Natural botanical perfumes and their creators are just beginning to come into the limelight in the perfume (see commercial perfume) world. More and more perfumistas, bloggers and magazine editors are seeing the validity and value of beautifully created natural botanical perfumes, and they're letting the world know about it. Granted, they (nbp'ers) aren't getting the same recognition from molecule-trained perfumers who apparently see this kind of perfumery as archaic and restrictive. No disrespect to the classically trained perfumer, but they aren't the target market.
And there are dozens of reasons why people become natural botanical perfumers: sensitivities to man-made molecules traditionally used in perfume; aromatherapy hitched to the nth degree; availability of raw materials, and, quite possibly, the simple beauty and mystery of creation using the earth's bounty.
Natural botanical perfumers are autodactic -- they learned the art through reading books, joining blending groups, taking short classes, repetitious experimentation, daily nose training. They did not learn by taking a 9-month course in Natural Botanical Perfumery given by a famous French perfume school because famous French perfume schools don't teach nbp.
So this new-found recognition, which has been growing exponentially over the past three or four years, shouldn't come as a surprise -- these perfumers know what they're doing, and most of them are very good at what they do. Some, I would hazard to guess, work as hard if not harder than the "normal" perfumer -- they have bigger obstacles to jump. Public and professional opinion, fragmentation of the nbp community, keeping themselves updated on regulations (a daunting task as best), and they're doing all this alone. No big conglomerate is feeding information into a company database for these nbp'ers -- there's no market trend info streaming in as if by magic, no regulatory changes, no epic new material that's going to change the face of nbp'ery. These perfumers do it all, and they manage to create some really extraordinary perfume in the process.
Try these phenomenal Natural Botanical Perfumers the next time you're in the market for a truly remarkable and unique scent experience:
Mandrake Apothecary ~ Natural Perfumes & Unguents -- might I suggest you try Dawn Perfume - "the top accord of this creation is punctuated by the faintly insolent green tones of galbanum, a mainstay of complexity and surprise in perfumery; galbanum plays off of cold-pressed lime, mandarin, and a touch of grapefruit which ricochets into a sunbeam of jasmine auriculatum tempered with the powdery sweetness of frangipani, and the fruity base of jasmine sambac, honey, and green tea; this is a bright glittery jasmine with galbanum to keep it both earthbound and genteel" If you love jasmine, soft and feminine, with a mere hint of smoky galbanum green in the opening and warmth and sweet fruitiness in the background, Dawn Perfume is for you.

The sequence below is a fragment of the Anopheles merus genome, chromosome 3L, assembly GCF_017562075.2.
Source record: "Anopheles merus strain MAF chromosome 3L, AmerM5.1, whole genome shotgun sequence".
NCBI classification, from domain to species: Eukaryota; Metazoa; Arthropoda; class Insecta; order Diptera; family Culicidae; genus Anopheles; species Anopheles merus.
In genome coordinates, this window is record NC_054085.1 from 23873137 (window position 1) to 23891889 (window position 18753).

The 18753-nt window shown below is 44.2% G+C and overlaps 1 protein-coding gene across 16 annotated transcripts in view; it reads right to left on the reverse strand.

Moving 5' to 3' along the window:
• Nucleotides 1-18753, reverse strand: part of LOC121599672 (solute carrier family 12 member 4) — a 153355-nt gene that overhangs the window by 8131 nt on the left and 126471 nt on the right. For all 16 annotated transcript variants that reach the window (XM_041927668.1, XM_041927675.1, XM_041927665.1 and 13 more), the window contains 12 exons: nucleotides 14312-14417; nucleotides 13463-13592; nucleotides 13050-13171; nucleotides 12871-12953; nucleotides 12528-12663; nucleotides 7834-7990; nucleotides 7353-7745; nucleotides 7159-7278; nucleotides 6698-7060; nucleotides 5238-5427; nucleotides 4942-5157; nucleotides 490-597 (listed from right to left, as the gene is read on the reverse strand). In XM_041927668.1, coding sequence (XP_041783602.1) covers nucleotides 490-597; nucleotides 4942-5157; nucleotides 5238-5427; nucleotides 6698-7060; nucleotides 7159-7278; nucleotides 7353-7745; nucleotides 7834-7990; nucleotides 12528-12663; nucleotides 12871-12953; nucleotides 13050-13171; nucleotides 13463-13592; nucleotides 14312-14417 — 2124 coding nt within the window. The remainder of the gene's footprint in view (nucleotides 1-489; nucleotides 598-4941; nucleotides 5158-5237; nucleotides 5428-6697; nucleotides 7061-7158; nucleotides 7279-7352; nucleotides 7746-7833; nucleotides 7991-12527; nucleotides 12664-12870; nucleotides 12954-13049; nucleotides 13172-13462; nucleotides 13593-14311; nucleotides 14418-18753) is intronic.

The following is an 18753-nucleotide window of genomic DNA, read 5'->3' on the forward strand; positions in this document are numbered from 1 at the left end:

Velvet & Sweet Pea's Purrfumery ~ Hand Blended Natural Botanical Perfumes -- let's talk a little about Terrain & Songbird. Songbird is "A luscious, mouth-watering blend of citrus, spices, and sweet, narcotic flowers sensually unfurls towards a soft, powdery finish. Antique cinnamon, blood orange, tuberose, and Tasmanian heather are only a few of the notes in this sexy, complex melody. This ambrosial blend is warmed by its base of Tahitian vanilla infused alcohol." Songbird is ambrosial. It is lush, exotic and sweet. It hangs heavy just above the skin inviting nuzzling and up-close sniffing. My recommendation is that this be worn by those with naturally dark hair and darker complexions. Terrain is a cologne, though there is no discernible loss of scent strength compared to VSPp's full-strength perfumes ~ "Bold, spicy, and stimulating – a sweeping survey of the land’s richest scents. Mexican lime invigorates this self-assured mix with wild Bulgarian geranium, frankincense and Japanese yuzu." There is a piquant spiciness crossed over light-as-air citrus in Terrain -- it's a little in yer face for a while, then settles down to a soft, resinous/citrus skin scent. Great tenacity for a cologne. Works on women as well as men. In fact, it is not overtly masculine at all, nor is it feminine. A true unisex scent.
While visiting Laurie's site, drop her an email and ask about her new perfume based on fir balsam -- it is inspiring.
Who is your favorite Phenomenal Natural Botanical Perfumer?